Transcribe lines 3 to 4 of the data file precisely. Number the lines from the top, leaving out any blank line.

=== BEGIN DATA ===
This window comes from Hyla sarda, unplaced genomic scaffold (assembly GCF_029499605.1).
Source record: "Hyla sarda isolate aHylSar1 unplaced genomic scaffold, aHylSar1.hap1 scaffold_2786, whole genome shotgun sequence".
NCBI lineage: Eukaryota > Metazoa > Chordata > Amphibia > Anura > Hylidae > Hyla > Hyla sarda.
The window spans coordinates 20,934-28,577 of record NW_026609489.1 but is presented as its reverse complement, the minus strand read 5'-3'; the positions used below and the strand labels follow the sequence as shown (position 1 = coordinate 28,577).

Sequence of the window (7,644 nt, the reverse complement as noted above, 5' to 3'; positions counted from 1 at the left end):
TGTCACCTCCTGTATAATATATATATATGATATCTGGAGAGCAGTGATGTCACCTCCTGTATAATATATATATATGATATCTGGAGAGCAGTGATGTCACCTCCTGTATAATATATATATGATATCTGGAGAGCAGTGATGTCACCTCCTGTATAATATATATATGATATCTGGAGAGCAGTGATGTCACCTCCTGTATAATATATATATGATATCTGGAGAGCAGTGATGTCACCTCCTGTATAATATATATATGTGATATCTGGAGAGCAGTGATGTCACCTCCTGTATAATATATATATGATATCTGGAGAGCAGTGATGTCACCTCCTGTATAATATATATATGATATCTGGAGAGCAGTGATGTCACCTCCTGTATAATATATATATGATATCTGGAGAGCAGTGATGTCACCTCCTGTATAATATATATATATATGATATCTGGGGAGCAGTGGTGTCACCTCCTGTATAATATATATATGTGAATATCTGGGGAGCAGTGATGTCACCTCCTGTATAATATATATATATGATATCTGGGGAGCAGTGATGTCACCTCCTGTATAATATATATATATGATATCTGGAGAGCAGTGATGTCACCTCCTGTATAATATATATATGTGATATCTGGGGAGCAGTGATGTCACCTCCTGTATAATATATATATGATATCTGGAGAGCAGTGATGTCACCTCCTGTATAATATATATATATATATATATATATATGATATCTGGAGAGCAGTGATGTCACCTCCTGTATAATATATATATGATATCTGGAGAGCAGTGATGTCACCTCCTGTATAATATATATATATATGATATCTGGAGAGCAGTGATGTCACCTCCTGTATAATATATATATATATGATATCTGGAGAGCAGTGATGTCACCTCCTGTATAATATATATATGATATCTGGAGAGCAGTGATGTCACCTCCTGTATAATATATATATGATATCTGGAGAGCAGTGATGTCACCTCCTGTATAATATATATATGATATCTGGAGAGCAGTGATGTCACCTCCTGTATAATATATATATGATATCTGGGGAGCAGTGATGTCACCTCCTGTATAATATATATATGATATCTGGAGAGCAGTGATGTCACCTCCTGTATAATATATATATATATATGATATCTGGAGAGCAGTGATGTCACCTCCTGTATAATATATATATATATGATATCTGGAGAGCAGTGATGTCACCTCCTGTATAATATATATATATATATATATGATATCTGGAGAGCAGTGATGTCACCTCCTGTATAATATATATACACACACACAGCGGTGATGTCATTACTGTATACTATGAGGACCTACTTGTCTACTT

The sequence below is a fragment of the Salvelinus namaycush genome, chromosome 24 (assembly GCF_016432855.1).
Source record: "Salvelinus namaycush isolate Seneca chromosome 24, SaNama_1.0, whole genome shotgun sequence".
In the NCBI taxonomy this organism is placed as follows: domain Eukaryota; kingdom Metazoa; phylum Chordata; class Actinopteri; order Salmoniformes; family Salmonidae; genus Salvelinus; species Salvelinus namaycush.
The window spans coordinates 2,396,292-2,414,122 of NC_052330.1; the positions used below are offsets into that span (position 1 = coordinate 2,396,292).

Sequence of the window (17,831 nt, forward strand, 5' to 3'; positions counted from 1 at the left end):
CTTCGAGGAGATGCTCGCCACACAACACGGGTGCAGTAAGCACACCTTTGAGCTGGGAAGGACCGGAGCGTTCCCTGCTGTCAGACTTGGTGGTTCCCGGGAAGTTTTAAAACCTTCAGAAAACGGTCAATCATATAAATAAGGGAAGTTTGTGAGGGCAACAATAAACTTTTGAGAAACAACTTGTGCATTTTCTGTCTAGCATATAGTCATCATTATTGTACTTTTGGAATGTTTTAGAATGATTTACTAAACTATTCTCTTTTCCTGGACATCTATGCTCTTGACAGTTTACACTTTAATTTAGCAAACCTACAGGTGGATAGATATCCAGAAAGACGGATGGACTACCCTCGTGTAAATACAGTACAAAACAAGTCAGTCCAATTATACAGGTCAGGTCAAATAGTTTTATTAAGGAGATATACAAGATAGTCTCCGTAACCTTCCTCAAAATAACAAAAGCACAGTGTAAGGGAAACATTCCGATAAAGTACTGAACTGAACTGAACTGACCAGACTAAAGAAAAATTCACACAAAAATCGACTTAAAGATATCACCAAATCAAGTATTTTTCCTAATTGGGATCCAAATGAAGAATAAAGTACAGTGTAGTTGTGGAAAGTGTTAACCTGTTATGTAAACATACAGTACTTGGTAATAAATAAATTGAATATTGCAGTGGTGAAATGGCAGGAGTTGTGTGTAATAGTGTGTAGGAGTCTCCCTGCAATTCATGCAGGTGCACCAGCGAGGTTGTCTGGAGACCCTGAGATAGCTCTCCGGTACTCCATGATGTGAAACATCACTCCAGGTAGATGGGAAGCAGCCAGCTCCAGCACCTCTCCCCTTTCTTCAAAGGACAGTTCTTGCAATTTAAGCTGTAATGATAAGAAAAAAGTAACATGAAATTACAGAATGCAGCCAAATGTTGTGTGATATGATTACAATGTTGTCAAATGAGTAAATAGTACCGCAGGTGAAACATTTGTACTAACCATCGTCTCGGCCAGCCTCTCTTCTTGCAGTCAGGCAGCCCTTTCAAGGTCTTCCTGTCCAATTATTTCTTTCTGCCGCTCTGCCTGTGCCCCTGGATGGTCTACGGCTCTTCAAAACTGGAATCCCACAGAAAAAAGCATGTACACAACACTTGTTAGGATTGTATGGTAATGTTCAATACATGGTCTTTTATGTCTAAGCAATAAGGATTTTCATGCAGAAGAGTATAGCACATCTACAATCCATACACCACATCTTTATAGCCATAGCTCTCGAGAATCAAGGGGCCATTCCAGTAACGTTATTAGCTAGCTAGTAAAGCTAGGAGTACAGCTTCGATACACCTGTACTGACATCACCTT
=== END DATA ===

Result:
NCBI lineage: Eukaryota > Metazoa > Chordata > Amphibia > Anura > Hylidae > Hyla > Hyla sarda.
The window spans coordinates 20,934-28,577 of record NW_026609489.1 but is presented as its reverse complement, the minus strand read 5'-3'; the positions used below and the strand labels follow the sequence as shown (position 1 = coordinate 28,577).